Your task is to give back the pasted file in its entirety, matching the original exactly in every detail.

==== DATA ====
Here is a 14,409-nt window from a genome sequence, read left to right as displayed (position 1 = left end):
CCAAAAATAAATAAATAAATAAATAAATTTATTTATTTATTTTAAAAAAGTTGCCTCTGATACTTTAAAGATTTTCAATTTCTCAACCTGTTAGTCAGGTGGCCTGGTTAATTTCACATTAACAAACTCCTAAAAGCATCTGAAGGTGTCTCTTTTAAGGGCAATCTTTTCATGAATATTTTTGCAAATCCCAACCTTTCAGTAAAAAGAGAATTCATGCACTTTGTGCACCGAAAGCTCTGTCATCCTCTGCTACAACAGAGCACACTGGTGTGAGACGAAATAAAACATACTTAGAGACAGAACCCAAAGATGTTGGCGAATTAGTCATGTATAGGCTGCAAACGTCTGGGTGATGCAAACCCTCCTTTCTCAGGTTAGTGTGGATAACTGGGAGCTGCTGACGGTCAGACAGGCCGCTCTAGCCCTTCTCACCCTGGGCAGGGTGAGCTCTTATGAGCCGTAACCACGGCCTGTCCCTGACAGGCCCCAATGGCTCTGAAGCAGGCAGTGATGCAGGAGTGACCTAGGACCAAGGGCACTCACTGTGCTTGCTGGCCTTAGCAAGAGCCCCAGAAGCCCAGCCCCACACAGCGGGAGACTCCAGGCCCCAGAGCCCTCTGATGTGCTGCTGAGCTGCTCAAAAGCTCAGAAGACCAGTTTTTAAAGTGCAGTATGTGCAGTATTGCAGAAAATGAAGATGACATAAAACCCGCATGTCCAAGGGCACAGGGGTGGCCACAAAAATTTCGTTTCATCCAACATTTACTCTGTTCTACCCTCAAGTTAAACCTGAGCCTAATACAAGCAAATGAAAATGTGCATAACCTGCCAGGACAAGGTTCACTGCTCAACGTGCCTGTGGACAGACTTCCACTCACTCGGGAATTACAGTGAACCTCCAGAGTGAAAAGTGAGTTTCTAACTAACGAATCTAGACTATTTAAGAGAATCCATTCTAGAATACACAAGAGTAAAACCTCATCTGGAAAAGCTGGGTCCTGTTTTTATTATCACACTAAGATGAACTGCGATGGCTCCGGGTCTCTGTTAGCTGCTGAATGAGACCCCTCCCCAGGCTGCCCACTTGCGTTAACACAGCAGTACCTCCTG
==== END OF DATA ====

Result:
Here is a 14,409-nt window from a genome sequence, read left to right as displayed (position 1 = left end):
CCAAAAATAAATAAATAAATAAATAAATTTATTTATTTATTTTAAAAAAGTTGCCTCTGATACTTTAAAGATTTTCAATTTCTCAACCTGTTAGTCAGGTGGCCTGGTTAATTTCACATTAACAAACTCCTAAAAGCATCTGAAGGTGTCTCTTTTAAGGGCAATCTTTTCATGAATATTTTTGCAAATCCCAACCTTTCAGTAAAAAGAGAATTCATGCACTTTGTGCACCGAAAGCTCTGTCATCCTCTGCTACAACAGAGCACACTGGTGTGAGACGAAATAAAACATACTTAGAGACAGAACCCAAAGATGTTGGCGAATTAGTCATGTATAGGCTGCAAACGTCTGGGTGATGCAAACCCTCCTTTCTCAGGTTAGTGTGGATAACTGGGAGCTGCTGACGGTCAGACAGGCCGCTCTAGCCCTTCTCACCCTGGGCAGGGTGAGCTCTTATGAGCCGTAACCACGGCCTGTCCCTGACAGGCCCCAATGGCTCTGAAGCAGGCAGTGATGCAGGAGTGACCTAGGACCAAGGGCACTCACTGTGCTTGCTGGCCTTAGCAAGAGCCCCAGAAGCCCAGCCCCACACAGCGGGAGACTCCAGGCCCCAGAGCCCTCTGATGTGCTGCTGAGCTGCTCAAAAGCTCAGAAGACCAGTTTTTAAAGTGCAGTATGTGCAGTATTGCAGAAAATGAAGATGACATAAAACCCGCATGTCCAAGGGCACAGGGGTGGCCACAAAAATTTCGTTTCATCCAACATTTACTCTGTTCTACCCTCAAGTTAAACCTGAGCCTAATACAAGCAAATGAAAATGTGCATAACCTGCCAGGACAAGGTTCACTGCTCAACGTGCCTGTGGACAGACTTCCACTCACTCGGGAATTACAGTGAACCTCCAGAGTGAAAAGTGAGTTTCTAACTAACGAATCTAGACTATTTAAGAGAATCCATTCTAGAATACACAAGAGTAAAACCTCATCTGGAAAAGCTGGGTCCTGTTTTTATTATCACACTAAGATGAACTGCGATGGCTCCGGGTCTCTGTTAGCTGCTGAATGAGACCCCTCCCCAGGCTGCCCACTTGCGTTAACACAGCAGTACCTCCTG